“It is not in the interests of our community for Irish (which our ancestors shunned as they would rocky crags) to be spoken widely and freely.”
So wrote Richard Stanyhurt, a Dublin-born alchemist and Latin translator, in 1587.
Four hundred and thirty years later, such opinions are still being voiced against the language, and despite the words of Stanyhurt then, to the likes of Kevin Myers et al. today, the language continues to be spoken. For over four centuries (and counting) the Anglo-Irish and Anglo-centric Irish have hoped for a day when, as Sir John Davies wrote in 1612, “…the next generation will in tongue […] become English; so as there will be no difference or distinction but the Irish sea betwixt us”.
And yet, despite all the great efforts of the Penal Laws, to the incompetencies of school curricula and post-Independence government policies, the Irish language remains a living (albeit minority) language. There are, across this island, families who raise their children through Irish, and have it as the language of the home. There are other families, where parents send their children to Irish-medium schools, in the hopes that they would become more competent in their language than their elders. There are others, from free-thinking teenagers to pensioners, who decide that for whatever reason, the language is important to them. They take out books in the libraries. They use Duolingo on their phones. They turn on the radio. They read news websites and blogs. They attend coffee mornings, pub nights, and other social events. They learn, engage, and use the language, as much and as often as they can and wish.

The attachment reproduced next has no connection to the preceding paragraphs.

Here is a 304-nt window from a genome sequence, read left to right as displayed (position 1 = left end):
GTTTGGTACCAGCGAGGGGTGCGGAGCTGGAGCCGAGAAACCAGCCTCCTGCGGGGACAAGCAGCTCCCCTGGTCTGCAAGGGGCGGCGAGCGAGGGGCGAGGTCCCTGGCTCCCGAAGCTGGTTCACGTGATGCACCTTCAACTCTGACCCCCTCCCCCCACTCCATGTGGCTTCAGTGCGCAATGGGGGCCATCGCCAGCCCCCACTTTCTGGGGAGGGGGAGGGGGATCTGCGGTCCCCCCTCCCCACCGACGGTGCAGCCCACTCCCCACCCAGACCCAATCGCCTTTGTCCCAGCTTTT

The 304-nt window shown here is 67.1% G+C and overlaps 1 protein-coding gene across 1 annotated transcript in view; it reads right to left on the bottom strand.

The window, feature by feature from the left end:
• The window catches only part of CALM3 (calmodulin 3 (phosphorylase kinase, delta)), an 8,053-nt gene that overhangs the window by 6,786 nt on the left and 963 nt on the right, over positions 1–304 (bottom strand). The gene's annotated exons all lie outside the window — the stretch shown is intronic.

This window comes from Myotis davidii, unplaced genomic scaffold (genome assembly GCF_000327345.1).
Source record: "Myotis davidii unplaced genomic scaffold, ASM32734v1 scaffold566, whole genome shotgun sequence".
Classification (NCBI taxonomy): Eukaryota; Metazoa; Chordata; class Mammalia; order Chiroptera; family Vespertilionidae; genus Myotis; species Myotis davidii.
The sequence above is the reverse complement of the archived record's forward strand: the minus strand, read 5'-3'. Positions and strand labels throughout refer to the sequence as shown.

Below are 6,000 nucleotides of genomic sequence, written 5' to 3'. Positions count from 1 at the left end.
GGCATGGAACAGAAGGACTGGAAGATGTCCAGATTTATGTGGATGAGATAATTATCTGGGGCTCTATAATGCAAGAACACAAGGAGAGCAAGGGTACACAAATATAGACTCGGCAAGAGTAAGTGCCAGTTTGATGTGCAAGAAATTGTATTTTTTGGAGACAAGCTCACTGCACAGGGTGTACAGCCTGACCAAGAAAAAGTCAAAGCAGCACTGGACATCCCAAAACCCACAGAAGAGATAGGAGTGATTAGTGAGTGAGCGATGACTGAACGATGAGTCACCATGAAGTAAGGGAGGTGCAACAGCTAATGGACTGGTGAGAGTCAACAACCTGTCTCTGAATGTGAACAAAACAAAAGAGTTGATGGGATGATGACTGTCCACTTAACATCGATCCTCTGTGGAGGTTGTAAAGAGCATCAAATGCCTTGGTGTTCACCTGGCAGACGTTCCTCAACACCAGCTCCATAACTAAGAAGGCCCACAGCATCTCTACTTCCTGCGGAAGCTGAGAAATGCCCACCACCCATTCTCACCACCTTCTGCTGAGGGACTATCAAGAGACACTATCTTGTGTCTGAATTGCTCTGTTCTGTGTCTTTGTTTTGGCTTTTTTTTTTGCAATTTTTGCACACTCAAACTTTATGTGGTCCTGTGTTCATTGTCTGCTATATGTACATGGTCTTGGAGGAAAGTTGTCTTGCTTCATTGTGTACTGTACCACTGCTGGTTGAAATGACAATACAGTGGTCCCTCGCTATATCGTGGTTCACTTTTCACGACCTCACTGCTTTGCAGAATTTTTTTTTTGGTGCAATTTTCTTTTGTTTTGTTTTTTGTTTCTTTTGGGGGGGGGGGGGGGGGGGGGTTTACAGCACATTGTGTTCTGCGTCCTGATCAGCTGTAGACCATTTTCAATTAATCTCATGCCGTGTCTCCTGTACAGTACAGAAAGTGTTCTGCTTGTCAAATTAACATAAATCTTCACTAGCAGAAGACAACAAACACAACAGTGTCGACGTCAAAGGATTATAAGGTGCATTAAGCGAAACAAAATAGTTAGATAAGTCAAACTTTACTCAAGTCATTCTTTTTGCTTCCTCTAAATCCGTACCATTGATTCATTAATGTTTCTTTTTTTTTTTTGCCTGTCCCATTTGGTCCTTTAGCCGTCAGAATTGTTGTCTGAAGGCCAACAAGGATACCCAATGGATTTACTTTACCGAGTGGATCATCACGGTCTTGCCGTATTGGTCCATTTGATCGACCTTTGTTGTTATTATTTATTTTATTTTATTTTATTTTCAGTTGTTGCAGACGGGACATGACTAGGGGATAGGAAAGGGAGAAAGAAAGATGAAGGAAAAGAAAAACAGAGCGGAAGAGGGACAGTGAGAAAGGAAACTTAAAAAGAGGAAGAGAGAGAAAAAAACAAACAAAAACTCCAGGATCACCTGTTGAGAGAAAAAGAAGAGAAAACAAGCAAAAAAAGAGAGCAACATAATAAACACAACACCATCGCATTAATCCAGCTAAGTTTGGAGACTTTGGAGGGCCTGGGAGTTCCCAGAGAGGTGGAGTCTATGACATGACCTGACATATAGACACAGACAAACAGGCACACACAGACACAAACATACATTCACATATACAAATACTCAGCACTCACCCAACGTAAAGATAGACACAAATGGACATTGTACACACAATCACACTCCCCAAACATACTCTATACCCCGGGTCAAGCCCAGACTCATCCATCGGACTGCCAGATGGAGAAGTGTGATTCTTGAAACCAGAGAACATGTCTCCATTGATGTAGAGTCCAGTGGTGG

“Seek and ye shall find” is a well-known Biblical phrase (even for a non-Christian like myself) yet for those who don’t seek, it’s no wonder that they won’t find. This is especially true of minority languages. If the English-speaking Irishman (or woman) has no interest in the Irish language, then they won’t see the vibrancy behind the language’s modern-day community. If they see Irish-medium schools as being pretentious, classist, or a way of self-aggrandising one’s standing in the community, they’re not only blatantly ignorant of the decades-long campaigning by the working classes for Irish-medium education, but they’ll also have no involvement with their local Gaelscoil or Gaelcholáiste. If they don’t understand Irish, they won’t know about any quality of journalism or broadcasting that audiences of Raidió na Gaeltachta, TG4, or the local community radio stations provide. Of course, when one doesn’t know about such quality, no wonder one would question its value, monetary or otherwise.
In short, if you don’t like Irish, that’s fine. We live in a democracy, and you’re entitled to live your life speaking nothing but our second official language – English – if you so wish. You can live in Ireland without knowing much Irish at all, and you might not miss much. You can not, however, claim that Irish is dead, just because you don’t make any efforts to see the very vibrant, living, modern, and ever-adaptive creature that is the Irish language, and its speakers. While Irish may no longer be the common language of the nation (or even of the smallest towns, one might argue) there are still many speakers who use it every day. A minority, no matter how dispersed or fragmented, is a minority nonetheless.
The Irish language has survived close to half a millenium of criticism, belittlement, derision, and mocking, and yet it still goes on, as do its speakers.
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